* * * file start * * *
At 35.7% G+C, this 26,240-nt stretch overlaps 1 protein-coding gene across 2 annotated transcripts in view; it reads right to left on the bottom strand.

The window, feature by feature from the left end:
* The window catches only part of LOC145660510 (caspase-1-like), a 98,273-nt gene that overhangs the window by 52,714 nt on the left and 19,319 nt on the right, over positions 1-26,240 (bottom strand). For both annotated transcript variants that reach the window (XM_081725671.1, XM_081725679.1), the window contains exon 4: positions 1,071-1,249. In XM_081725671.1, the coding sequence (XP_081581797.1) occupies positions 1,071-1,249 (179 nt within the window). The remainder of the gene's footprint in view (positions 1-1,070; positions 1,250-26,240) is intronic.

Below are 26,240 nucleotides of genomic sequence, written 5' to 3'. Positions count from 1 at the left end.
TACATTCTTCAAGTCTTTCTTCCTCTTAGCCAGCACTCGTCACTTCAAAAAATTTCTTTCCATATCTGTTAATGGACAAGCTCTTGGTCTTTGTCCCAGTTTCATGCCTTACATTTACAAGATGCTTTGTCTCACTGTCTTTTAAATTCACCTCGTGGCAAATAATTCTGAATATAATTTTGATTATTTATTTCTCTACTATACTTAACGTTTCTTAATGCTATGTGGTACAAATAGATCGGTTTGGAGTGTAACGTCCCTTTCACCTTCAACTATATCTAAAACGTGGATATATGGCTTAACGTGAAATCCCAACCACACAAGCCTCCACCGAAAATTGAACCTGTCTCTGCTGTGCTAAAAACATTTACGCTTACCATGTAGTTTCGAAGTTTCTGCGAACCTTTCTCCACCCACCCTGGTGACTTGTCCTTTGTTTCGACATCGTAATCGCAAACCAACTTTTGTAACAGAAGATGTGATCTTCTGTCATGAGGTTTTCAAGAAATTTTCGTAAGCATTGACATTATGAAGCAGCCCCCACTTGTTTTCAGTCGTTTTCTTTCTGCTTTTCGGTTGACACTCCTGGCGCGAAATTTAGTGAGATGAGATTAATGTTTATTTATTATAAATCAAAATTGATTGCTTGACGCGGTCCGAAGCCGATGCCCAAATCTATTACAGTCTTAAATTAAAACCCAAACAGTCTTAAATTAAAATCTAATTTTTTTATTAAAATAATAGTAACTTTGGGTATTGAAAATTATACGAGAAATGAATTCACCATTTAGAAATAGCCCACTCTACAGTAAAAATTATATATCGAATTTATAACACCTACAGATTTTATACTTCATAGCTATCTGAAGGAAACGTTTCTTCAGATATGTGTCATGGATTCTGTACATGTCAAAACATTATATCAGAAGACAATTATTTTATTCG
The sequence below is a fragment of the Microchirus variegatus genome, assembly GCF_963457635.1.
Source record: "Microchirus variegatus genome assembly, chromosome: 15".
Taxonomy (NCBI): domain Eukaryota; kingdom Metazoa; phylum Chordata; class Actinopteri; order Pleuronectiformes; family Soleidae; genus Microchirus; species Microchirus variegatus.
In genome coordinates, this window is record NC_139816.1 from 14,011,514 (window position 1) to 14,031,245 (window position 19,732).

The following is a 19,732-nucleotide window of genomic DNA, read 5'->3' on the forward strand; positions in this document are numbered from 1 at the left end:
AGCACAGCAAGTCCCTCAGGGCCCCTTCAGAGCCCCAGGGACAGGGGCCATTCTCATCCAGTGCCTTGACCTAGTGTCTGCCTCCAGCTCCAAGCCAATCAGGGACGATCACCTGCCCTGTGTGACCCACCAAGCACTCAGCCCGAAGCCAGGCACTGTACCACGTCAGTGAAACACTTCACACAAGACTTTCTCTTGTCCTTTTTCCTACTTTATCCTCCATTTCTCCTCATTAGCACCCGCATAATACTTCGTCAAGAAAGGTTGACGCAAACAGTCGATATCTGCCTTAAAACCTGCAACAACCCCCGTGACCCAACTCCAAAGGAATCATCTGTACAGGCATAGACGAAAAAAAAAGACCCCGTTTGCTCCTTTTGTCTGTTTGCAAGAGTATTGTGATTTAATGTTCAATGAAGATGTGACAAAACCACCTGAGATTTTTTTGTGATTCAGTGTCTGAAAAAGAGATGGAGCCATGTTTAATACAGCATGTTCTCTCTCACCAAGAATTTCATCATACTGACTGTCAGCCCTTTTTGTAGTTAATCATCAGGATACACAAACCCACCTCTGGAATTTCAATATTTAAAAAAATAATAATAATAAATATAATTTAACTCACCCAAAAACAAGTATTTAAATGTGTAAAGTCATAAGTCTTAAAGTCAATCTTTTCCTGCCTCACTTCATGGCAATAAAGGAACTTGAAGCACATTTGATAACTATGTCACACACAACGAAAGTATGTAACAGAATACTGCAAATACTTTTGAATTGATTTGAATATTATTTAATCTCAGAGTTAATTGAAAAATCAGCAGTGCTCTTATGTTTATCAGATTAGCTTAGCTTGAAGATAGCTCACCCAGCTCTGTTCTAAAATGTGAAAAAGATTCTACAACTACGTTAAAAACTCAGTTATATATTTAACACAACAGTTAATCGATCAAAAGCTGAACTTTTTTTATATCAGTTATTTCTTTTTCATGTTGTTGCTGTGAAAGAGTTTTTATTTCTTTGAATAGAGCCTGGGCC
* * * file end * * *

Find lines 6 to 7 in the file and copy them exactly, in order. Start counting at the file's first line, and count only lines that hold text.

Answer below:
The sequence below is a fragment of the Microchirus variegatus genome, assembly GCF_963457635.1.
Source record: "Microchirus variegatus genome assembly, chromosome: 15".